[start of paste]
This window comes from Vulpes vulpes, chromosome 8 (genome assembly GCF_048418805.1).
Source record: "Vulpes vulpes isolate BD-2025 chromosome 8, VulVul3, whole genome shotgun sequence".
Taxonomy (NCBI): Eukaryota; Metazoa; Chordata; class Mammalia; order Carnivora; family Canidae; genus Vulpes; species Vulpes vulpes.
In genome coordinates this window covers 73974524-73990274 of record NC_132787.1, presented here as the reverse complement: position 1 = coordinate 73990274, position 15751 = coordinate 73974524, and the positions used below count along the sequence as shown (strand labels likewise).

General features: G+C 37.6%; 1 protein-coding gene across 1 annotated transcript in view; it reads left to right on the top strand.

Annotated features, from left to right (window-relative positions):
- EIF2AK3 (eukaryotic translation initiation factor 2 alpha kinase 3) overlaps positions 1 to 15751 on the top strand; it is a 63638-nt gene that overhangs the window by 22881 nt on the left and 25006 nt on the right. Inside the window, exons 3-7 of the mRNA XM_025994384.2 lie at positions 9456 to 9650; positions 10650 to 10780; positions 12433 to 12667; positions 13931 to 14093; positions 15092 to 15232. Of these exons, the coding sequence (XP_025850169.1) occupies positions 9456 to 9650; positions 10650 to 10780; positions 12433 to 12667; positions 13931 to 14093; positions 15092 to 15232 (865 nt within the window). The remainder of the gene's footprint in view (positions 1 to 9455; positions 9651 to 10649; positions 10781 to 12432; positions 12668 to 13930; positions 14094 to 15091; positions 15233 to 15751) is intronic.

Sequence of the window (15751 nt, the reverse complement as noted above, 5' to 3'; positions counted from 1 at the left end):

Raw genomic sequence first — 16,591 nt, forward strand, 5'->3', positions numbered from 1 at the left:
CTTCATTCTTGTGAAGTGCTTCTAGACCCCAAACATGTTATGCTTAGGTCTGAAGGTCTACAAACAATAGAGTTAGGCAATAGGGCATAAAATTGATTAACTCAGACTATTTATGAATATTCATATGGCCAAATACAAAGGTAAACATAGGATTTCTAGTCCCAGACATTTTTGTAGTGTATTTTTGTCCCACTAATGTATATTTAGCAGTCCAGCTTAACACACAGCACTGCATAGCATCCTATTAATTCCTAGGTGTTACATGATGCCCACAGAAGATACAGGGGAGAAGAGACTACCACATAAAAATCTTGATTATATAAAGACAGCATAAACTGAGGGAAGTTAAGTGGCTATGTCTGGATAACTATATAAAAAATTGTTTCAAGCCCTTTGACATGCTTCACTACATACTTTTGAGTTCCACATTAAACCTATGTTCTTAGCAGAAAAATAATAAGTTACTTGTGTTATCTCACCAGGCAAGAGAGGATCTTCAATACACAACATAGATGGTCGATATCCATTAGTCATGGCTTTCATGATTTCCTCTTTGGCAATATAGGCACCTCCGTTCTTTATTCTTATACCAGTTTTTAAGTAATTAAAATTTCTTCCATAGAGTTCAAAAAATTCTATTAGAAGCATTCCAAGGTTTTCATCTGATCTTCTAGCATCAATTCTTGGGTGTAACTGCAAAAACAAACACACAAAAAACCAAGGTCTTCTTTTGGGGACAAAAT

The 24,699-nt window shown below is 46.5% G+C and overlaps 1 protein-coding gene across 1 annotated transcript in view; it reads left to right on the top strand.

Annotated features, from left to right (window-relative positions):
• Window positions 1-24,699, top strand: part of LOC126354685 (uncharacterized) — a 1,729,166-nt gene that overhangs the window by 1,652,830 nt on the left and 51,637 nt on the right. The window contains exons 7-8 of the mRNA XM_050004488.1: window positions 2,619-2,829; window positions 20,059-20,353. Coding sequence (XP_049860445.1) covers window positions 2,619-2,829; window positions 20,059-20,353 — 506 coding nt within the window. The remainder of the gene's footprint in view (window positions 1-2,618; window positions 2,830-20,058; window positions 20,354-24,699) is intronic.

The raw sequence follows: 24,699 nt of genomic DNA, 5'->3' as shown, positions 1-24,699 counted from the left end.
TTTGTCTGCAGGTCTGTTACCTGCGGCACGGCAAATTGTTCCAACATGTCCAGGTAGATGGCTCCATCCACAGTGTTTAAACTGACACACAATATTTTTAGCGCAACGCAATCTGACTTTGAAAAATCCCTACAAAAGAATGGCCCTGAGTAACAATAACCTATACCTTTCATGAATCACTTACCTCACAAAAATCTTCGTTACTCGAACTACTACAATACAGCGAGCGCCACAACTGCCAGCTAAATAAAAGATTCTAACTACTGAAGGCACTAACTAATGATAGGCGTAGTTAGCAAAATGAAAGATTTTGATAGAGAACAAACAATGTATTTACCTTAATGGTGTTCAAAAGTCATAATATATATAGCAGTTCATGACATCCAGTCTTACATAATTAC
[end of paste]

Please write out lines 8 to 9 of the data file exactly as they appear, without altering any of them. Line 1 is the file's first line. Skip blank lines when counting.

Sequence of the window (15751 nt, the reverse complement as noted above, 5' to 3'; positions counted from 1 at the left end):

Raw genomic sequence first — 16,591 nt, forward strand, 5'->3', positions numbered from 1 at the left: